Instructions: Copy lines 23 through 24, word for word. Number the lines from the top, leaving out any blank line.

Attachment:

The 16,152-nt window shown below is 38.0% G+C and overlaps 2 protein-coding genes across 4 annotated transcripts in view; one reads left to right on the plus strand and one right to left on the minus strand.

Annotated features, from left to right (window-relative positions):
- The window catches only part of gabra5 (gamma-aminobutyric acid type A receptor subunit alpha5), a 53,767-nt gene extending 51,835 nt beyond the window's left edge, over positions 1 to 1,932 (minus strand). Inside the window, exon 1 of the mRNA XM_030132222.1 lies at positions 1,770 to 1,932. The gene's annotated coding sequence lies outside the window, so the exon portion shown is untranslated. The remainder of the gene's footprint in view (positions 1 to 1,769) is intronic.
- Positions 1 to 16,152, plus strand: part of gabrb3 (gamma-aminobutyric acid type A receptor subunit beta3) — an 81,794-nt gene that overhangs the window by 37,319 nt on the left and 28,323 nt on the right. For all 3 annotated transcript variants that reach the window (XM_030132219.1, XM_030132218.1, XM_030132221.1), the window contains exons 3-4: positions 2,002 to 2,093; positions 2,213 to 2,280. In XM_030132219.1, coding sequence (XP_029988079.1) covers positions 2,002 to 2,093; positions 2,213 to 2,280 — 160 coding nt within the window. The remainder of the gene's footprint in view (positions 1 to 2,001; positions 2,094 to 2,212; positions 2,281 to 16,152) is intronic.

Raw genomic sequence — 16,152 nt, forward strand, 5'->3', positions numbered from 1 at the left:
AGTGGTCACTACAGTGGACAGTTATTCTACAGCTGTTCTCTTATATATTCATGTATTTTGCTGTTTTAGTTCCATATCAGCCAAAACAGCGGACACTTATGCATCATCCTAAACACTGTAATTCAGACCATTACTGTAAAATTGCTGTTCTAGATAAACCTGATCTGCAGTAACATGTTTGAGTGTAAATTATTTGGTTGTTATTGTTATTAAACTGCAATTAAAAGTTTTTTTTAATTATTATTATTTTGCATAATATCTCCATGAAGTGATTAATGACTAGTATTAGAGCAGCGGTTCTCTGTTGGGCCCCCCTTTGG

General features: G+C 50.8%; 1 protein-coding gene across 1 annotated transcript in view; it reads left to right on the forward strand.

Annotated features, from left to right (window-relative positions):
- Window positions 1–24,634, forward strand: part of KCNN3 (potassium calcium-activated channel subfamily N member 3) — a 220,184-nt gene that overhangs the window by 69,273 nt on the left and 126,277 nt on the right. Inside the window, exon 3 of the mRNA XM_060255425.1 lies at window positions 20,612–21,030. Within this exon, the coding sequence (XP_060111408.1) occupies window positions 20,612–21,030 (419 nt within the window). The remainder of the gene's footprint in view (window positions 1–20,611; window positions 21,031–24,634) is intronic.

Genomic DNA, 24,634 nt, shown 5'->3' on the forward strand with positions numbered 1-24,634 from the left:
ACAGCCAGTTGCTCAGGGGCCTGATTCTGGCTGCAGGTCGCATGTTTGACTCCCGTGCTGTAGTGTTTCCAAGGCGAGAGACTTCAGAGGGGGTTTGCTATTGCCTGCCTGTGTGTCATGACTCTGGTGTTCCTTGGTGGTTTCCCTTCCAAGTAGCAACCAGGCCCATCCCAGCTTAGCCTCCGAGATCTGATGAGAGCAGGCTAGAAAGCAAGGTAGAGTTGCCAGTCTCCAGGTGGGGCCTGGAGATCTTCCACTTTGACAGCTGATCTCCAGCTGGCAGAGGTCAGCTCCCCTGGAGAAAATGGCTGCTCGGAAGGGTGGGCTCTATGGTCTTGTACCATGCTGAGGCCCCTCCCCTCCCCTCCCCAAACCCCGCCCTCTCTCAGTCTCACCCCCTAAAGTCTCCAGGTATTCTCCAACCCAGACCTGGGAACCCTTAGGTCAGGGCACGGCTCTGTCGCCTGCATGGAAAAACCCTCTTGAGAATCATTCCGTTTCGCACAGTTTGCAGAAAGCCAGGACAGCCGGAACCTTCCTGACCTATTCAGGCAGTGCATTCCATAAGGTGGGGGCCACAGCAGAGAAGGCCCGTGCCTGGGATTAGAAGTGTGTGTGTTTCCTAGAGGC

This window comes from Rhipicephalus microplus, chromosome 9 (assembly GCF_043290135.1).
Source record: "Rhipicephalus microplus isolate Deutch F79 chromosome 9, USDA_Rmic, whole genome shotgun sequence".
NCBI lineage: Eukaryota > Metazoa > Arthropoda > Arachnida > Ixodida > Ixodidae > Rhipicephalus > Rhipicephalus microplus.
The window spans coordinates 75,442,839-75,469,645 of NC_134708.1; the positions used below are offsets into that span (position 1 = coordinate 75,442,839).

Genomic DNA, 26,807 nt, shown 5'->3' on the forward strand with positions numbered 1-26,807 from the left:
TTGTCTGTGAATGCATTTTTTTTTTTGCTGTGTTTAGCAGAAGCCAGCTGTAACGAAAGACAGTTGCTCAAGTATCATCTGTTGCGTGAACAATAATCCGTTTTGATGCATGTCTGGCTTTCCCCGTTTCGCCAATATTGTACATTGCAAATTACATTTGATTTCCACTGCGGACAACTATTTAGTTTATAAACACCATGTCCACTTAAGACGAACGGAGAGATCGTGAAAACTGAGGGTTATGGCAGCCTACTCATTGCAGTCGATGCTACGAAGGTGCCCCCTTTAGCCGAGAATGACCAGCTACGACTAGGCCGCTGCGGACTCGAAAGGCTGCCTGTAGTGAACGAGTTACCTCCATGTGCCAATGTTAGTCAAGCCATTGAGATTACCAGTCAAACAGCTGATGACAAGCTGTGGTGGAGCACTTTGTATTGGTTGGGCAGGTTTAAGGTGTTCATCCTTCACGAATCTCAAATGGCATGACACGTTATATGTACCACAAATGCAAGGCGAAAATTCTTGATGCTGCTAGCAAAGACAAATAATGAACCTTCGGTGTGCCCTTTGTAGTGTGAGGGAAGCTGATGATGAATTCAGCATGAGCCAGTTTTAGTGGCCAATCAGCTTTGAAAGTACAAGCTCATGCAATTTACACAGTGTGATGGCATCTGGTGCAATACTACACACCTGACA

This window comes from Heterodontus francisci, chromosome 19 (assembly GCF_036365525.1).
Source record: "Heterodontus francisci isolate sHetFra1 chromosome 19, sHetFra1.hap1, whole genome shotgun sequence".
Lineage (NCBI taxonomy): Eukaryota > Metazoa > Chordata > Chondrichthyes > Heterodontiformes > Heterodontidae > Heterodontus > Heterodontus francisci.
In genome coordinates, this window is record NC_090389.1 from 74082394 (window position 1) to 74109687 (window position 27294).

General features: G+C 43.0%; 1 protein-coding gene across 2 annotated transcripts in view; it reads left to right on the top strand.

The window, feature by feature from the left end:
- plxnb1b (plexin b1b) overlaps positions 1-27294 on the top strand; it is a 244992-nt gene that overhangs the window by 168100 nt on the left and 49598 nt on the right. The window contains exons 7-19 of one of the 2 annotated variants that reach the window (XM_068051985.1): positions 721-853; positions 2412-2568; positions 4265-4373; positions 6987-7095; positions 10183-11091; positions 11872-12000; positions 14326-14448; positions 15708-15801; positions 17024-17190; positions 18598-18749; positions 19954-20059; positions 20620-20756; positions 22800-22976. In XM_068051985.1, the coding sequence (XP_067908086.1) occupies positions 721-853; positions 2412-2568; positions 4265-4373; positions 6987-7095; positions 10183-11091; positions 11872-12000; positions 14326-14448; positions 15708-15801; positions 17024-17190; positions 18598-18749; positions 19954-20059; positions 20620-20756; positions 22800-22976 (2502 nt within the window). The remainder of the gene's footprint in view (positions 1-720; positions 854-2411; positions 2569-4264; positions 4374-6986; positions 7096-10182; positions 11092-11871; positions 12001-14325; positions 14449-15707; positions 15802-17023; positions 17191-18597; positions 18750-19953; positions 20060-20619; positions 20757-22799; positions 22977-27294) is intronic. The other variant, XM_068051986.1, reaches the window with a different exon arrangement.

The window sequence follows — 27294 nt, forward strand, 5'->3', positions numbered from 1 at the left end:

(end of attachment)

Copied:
The window, feature by feature from the left end:
- plxnb1b (plexin b1b) overlaps positions 1-27294 on the top strand; it is a 244992-nt gene that overhangs the window by 168100 nt on the left and 49598 nt on the right. The window contains exons 7-19 of one of the 2 annotated variants that reach the window (XM_068051985.1): positions 721-853; positions 2412-2568; positions 4265-4373; positions 6987-7095; positions 10183-11091; positions 11872-12000; positions 14326-14448; positions 15708-15801; positions 17024-17190; positions 18598-18749; positions 19954-20059; positions 20620-20756; positions 22800-22976. In XM_068051985.1, the coding sequence (XP_067908086.1) occupies positions 721-853; positions 2412-2568; positions 4265-4373; positions 6987-7095; positions 10183-11091; positions 11872-12000; positions 14326-14448; positions 15708-15801; positions 17024-17190; positions 18598-18749; positions 19954-20059; positions 20620-20756; positions 22800-22976 (2502 nt within the window). The remainder of the gene's footprint in view (positions 1-720; positions 854-2411; positions 2569-4264; positions 4374-6986; positions 7096-10182; positions 11092-11871; positions 12001-14325; positions 14449-15707; positions 15802-17023; positions 17191-18597; positions 18750-19953; positions 20060-20619; positions 20757-22799; positions 22977-27294) is intronic. The other variant, XM_068051986.1, reaches the window with a different exon arrangement.